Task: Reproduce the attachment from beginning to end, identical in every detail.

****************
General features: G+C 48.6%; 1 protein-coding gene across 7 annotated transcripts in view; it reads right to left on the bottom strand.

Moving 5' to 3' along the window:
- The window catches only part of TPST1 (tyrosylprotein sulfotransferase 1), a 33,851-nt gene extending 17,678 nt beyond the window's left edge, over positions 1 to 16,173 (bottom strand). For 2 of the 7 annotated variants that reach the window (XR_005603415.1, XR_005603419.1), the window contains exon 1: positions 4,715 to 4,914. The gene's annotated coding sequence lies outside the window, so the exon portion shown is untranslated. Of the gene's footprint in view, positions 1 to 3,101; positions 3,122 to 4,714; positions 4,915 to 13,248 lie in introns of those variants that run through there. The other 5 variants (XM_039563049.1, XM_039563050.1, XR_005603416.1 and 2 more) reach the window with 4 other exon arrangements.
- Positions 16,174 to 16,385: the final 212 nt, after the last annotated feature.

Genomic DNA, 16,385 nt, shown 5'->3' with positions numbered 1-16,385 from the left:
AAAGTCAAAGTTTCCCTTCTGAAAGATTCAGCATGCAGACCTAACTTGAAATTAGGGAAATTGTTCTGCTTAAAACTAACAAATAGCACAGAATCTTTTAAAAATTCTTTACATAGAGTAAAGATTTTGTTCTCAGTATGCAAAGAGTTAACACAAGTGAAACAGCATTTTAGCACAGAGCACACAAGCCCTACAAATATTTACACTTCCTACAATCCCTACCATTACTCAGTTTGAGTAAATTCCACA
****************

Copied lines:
General features: G+C 48.6%; 1 protein-coding gene across 7 annotated transcripts in view; it reads right to left on the bottom strand.

Moving 5' to 3' along the window:
- The window catches only part of TPST1 (tyrosylprotein sulfotransferase 1), a 33,851-nt gene extending 17,678 nt beyond the window's left edge, over positions 1 to 16,173 (bottom strand). For 2 of the 7 annotated variants that reach the window (XR_005603415.1, XR_005603419.1), the window contains exon 1: positions 4,715 to 4,914. The gene's annotated coding sequence lies outside the window, so the exon portion shown is untranslated. Of the gene's footprint in view, positions 1 to 3,101; positions 3,122 to 4,714; positions 4,915 to 13,248 lie in introns of those variants that run through there. The other 5 variants (XM_039563049.1, XM_039563050.1, XR_005603416.1 and 2 more) reach the window with 4 other exon arrangements.
- Positions 16,174 to 16,385: the final 212 nt, after the last annotated feature.

Genomic DNA, 16,385 nt, shown 5'->3' with positions numbered 1-16,385 from the left:
AAAGTCAAAGTTTCCCTTCTGAAAGATTCAGCATGCAGACCTAACTTGAAATTAGGGAAATTGTTCTGCTTAAAACTAACAAATAGCACAGAATCTTTTAAAAATTCTTTACATAGAGTAAAGATTTTGTTCTCAGTATGCAAAGAGTTAACACAAGTGAAACAGCATTTTAGCACAGAGCACACAAGCCCTACAAATATTTACACTTCCTACAATCCCTACCATTACTCAGTTTGAGTAAATTCCACA